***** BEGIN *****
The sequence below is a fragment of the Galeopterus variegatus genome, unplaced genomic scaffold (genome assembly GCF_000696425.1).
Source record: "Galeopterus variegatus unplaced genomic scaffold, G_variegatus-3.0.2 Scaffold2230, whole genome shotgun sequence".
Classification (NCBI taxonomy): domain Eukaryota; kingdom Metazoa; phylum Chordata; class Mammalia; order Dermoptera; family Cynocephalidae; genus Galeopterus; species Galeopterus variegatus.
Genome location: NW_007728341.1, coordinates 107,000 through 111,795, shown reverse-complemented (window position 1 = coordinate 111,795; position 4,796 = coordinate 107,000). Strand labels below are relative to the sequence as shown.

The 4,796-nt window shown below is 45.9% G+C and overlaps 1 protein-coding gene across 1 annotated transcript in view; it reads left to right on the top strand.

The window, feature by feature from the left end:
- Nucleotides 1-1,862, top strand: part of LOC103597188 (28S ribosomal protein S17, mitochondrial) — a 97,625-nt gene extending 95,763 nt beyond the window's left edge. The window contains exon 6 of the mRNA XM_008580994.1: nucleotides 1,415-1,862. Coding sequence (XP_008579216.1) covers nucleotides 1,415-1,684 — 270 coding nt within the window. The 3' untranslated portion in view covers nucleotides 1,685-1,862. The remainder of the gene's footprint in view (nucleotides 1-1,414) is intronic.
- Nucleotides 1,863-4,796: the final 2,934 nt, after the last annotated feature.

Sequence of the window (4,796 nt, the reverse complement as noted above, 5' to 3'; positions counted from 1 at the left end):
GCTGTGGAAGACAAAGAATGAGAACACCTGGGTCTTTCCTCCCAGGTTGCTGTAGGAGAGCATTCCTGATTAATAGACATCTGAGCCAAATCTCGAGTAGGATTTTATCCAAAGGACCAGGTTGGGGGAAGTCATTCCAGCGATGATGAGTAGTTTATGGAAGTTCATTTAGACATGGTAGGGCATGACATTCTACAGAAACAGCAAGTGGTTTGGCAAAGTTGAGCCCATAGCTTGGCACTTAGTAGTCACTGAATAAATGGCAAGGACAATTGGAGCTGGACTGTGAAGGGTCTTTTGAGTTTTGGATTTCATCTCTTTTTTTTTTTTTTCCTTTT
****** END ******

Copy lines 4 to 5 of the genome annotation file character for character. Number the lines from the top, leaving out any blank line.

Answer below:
Genome location: NW_007728341.1, coordinates 107,000 through 111,795, shown reverse-complemented (window position 1 = coordinate 111,795; position 4,796 = coordinate 107,000). Strand labels below are relative to the sequence as shown.

The 4,796-nt window shown below is 45.9% G+C and overlaps 1 protein-coding gene across 1 annotated transcript in view; it reads left to right on the top strand.